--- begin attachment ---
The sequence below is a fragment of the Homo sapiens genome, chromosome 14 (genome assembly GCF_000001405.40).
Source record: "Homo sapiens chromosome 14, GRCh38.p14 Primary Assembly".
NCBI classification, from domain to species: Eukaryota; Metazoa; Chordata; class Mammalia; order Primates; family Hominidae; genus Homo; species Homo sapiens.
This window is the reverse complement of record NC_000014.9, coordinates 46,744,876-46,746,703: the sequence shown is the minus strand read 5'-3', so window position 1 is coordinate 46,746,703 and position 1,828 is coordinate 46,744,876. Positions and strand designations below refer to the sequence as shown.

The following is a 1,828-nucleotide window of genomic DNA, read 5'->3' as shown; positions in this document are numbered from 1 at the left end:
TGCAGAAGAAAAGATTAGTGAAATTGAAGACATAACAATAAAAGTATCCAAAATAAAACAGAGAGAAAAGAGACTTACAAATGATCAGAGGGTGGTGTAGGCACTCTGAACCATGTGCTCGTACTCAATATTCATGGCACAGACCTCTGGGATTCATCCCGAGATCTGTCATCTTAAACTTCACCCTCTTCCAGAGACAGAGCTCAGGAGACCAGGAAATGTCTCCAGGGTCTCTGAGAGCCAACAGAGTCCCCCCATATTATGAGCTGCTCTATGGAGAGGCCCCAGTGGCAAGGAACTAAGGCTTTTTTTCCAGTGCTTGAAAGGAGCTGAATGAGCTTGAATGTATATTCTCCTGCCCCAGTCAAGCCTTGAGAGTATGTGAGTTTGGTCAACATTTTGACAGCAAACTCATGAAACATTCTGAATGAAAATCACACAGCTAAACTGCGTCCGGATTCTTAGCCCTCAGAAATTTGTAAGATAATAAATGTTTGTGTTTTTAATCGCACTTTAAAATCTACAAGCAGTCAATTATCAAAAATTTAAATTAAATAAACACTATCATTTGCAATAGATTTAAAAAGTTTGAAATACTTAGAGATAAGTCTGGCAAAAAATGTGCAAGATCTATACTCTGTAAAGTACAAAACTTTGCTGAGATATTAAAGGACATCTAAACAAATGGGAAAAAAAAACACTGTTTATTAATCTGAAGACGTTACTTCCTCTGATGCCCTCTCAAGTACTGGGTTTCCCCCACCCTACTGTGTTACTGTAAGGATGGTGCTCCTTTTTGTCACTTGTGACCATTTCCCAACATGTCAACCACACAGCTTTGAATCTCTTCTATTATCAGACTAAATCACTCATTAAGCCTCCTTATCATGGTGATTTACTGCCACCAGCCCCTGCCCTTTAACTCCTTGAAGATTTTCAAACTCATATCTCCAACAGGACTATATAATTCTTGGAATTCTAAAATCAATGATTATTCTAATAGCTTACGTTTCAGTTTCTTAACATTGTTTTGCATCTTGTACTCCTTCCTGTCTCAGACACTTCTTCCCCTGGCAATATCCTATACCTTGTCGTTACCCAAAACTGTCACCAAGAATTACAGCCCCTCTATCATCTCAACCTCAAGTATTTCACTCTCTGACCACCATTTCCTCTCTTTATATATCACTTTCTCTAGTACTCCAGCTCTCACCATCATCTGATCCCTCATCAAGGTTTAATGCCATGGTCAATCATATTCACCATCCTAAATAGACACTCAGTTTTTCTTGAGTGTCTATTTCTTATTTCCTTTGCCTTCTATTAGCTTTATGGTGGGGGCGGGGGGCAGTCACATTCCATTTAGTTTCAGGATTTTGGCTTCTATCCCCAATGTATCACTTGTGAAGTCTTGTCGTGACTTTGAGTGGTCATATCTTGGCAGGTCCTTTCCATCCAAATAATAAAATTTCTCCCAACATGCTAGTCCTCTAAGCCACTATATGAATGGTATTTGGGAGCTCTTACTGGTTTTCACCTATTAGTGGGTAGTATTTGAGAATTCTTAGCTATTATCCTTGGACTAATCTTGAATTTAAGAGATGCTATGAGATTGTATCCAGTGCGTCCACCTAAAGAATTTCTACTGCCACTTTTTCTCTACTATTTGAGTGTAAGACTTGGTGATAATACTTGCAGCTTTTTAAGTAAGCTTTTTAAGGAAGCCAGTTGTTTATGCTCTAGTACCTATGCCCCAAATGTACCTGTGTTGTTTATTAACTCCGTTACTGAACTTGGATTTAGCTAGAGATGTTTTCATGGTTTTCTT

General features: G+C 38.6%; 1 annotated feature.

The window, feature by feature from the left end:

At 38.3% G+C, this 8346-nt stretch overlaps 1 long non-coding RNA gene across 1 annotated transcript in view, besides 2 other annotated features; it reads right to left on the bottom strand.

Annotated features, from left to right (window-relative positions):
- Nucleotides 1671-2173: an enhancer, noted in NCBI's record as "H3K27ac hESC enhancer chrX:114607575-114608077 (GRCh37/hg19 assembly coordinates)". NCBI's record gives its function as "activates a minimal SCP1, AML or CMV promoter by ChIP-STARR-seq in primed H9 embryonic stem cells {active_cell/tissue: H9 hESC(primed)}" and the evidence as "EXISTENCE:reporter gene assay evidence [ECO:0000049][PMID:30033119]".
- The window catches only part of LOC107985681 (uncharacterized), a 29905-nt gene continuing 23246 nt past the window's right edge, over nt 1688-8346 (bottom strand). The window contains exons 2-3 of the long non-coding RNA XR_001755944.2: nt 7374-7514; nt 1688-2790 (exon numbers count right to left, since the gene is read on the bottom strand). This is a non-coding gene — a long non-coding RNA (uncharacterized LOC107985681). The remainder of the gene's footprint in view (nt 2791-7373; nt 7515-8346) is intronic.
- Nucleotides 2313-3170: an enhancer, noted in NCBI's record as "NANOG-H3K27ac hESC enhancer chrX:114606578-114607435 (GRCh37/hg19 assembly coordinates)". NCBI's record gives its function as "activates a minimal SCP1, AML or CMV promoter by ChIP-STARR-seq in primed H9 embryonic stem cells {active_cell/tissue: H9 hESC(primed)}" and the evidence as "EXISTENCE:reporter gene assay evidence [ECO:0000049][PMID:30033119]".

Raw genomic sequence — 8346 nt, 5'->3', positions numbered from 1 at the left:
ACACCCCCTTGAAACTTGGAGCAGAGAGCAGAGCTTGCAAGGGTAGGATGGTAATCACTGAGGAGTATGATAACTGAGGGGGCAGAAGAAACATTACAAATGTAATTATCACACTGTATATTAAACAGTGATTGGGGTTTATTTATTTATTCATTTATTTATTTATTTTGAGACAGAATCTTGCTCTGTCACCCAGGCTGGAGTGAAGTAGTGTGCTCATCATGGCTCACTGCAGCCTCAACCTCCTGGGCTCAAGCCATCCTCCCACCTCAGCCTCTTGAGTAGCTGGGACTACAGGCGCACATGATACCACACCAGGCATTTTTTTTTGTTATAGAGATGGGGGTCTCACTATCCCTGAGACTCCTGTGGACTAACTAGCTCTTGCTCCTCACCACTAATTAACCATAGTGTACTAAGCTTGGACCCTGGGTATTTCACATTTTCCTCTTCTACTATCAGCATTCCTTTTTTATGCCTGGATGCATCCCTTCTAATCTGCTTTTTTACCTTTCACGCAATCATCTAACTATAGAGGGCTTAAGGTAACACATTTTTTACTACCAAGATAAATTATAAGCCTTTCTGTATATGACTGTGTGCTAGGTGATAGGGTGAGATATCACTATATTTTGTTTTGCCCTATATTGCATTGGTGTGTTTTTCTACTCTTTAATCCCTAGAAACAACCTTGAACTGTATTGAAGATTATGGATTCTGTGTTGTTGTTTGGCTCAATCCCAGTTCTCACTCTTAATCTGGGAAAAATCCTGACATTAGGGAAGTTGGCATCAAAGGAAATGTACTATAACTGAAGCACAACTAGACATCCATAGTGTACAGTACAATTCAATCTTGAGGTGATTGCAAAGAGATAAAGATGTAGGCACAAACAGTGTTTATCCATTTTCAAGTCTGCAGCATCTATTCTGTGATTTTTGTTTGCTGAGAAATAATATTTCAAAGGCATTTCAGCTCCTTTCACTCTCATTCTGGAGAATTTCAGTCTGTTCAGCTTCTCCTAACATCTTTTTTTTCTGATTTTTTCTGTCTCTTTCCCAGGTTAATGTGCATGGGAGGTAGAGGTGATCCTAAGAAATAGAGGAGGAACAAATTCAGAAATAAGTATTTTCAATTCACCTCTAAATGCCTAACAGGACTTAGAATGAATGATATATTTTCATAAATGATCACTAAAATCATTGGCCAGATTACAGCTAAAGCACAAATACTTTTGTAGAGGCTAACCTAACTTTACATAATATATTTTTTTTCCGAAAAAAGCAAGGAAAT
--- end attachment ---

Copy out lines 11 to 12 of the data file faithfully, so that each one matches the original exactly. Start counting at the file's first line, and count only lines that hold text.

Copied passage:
- Nucleotides 1671-2173: an enhancer, noted in NCBI's record as "H3K27ac hESC enhancer chrX:114607575-114608077 (GRCh37/hg19 assembly coordinates)". NCBI's record gives its function as "activates a minimal SCP1, AML or CMV promoter by ChIP-STARR-seq in primed H9 embryonic stem cells {active_cell/tissue: H9 hESC(primed)}" and the evidence as "EXISTENCE:reporter gene assay evidence [ECO:0000049][PMID:30033119]".
- The window catches only part of LOC107985681 (uncharacterized), a 29905-nt gene continuing 23246 nt past the window's right edge, over nt 1688-8346 (bottom strand). The window contains exons 2-3 of the long non-coding RNA XR_001755944.2: nt 7374-7514; nt 1688-2790 (exon numbers count right to left, since the gene is read on the bottom strand). This is a non-coding gene — a long non-coding RNA (uncharacterized LOC107985681). The remainder of the gene's footprint in view (nt 2791-7373; nt 7515-8346) is intronic.